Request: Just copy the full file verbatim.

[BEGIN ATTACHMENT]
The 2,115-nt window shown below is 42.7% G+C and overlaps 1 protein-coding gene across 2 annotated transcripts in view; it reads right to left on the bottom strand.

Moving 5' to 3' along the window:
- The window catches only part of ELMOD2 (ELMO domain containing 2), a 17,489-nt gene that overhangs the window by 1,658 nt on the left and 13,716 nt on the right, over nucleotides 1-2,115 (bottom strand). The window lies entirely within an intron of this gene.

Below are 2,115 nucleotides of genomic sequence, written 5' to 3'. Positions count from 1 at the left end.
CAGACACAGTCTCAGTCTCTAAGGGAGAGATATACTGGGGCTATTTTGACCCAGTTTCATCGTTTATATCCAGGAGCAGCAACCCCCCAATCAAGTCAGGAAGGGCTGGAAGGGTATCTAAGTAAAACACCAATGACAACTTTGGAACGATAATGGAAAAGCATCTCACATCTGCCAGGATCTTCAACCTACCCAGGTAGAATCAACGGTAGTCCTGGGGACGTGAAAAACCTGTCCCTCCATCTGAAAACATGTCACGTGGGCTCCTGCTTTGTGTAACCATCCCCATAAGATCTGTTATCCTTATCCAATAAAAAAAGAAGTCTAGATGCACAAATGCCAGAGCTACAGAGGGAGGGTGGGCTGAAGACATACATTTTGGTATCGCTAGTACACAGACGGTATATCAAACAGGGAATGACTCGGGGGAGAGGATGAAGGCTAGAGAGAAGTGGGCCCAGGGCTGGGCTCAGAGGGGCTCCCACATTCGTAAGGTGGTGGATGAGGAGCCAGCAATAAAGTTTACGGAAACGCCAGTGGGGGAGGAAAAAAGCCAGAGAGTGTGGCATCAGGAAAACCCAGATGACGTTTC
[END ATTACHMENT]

The 2,115-nt window shown below is 42.7% G+C and overlaps 1 protein-coding gene across 2 annotated transcripts in view; it reads right to left on the bottom strand.

Moving 5' to 3' along the window:
- The window catches only part of ELMOD2 (ELMO domain containing 2), a 17,489-nt gene that overhangs the window by 1,658 nt on the left and 13,716 nt on the right, over nucleotides 1-2,115 (bottom strand). The window lies entirely within an intron of this gene.

Below are 2,115 nucleotides of genomic sequence, written 5' to 3'. Positions count from 1 at the left end.
CAGACACAGTCTCAGTCTCTAAGGGAGAGATATACTGGGGCTATTTTGACCCAGTTTCATCGTTTATATCCAGGAGCAGCAACCCCCCAATCAAGTCAGGAAGGGCTGGAAGGGTATCTAAGTAAAACACCAATGACAACTTTGGAACGATAATGGAAAAGCATCTCACATCTGCCAGGATCTTCAACCTACCCAGGTAGAATCAACGGTAGTCCTGGGGACGTGAAAAACCTGTCCCTCCATCTGAAAACATGTCACGTGGGCTCCTGCTTTGTGTAACCATCCCCATAAGATCTGTTATCCTTATCCAATAAAAAAAGAAGTCTAGATGCACAAATGCCAGAGCTACAGAGGGAGGGTGGGCTGAAGACATACATTTTGGTATCGCTAGTACACAGACGGTATATCAAACAGGGAATGACTCGGGGGAGAGGATGAAGGCTAGAGAGAAGTGGGCCCAGGGCTGGGCTCAGAGGGGCTCCCACATTCGTAAGGTGGTGGATGAGGAGCCAGCAATAAAGTTTACGGAAACGCCAGTGGGGGAGGAAAAAAGCCAGAGAGTGTGGCATCAGGAAAACCCAGATGACGTTTC